Dr Domenico Nesci, an Italian psychiatrist, criminologist, and psychoanalyst, visited Australia during our summer holidays 2007. I first met Domenico as a candidate at the Rome IPA conference. I got to know something about the background to the writing of this book during his summer visit and then had the opportunity to read it and distribute some copies to our colleagues. I still have a few copies to distribute for free. The book is published, not for profit, by an international psychoanalytic institution established by Domenico (IIPRTHP) that also manages a school of psychoanalytic psychotherapy (SIPSI), in Rome.
The book is 236 pages of well translated text. It is called “The lessons of Jonestown. An Ethnopsychoanalytic Study of Suicidal Communities”, with a Foreword by Warren Procci, Treasurer of the American Psychoanalytic Association, and a Preface by Robert Pasnau, Past President of the American Psychiatric Association. Since 1986 Dr. Nesci lectured at The University of California Los Angeles (Distinguished Visiting Professor 1999-2001), almost every summer, during his holidays, and was elected Honorary Member of the Southern California Psychoanalytic Society in recognition of his research in 1996.
The book takes its focus from the mass suicide of about 900 people that occurred on November 18th 1978 in the jungle of Guyana. Why should we in 2007 be interested in a “mad event” that occurred 30 years ago? Why read about it now?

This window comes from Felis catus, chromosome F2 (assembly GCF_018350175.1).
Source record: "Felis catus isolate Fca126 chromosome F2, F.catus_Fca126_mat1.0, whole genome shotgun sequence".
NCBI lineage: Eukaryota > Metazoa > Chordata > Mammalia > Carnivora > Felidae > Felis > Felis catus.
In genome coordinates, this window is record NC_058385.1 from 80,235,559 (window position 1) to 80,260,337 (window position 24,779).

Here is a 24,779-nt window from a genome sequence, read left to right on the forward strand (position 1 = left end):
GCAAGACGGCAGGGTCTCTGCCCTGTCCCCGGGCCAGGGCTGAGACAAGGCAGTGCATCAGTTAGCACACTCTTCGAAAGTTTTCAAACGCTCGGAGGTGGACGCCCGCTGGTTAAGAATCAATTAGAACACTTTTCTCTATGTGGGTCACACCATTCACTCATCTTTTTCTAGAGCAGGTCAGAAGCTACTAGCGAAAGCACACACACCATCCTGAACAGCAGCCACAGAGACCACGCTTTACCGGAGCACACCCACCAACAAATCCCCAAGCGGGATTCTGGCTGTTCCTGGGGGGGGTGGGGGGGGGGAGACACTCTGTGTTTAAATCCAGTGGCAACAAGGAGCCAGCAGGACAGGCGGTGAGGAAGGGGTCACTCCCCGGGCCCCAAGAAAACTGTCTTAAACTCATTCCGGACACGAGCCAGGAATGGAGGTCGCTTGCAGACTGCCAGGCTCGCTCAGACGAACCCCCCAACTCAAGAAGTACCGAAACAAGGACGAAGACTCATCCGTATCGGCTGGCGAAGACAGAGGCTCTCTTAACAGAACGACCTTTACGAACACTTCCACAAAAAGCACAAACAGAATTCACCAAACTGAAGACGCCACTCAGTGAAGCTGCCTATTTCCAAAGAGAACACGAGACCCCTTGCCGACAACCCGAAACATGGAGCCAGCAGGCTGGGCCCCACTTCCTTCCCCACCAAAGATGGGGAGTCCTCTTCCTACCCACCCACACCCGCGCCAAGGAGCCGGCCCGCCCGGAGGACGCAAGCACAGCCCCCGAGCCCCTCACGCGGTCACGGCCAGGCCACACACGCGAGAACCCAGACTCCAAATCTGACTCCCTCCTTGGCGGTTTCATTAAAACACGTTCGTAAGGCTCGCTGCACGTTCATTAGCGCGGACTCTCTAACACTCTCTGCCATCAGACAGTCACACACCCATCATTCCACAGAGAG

We are in today world still concerned with mass suicide. Too often we see it in the form of “the suicide bomber”. We need to understand the nature of man and the way in which ideas become more important than life itself. Dr Nesci became involved in the research of this event that came to be known as “the White Night” when he was in analytic training. As part of his research he was able to listen to the final 50min tape recording of this death ritual. He, with others, attempted to understand what was happening in the mind of this group. The experience of listening to this recording was a traumatic event for Dr Nesci and it took him many years to be able to “work through” this experience and to transform it into this meaningful study.
An exploration of this kind of collective suicide throughout the ages and throughout societies leads Dr Nesci and the reader into extraordinary links and connections that make the reading of this book very interesting. In addition to zooming in and out from Jonestown, Domenico zooms in and out from individual psychology to group psychology, ethnopsychoanalysis, and psychohistory. Domenico applies his considerable understanding of Psychoanalysis to this process and is able to link phenomena from widely different points of view.
While reading the book and discussing the life of Jim Jones (the founder of Peoples Temple, the Christian church that extinguished itself in Guyana) I was able to relate the concepts written about in the book to our contemporary political issues relating to “Radical Islam” e.g. I could consider the Twin Towers catastrophe not just from the perspective of an act of war or terrorism but also as the acting out of an unconscious fantasy of the leader of the fifty or so people who destroyed the Towers while committing their own collective suicide. From this psychoanalytic point of view we can remind that Bin Laden was raised in a harem with fifty or so siblings, and that he might have acted out an unconscious fantasy of glorifying himself and eliminating, at the same time, the ambivalent love-object of his family (by the way, the father of bin Laden himself had died in an airplane accident… ).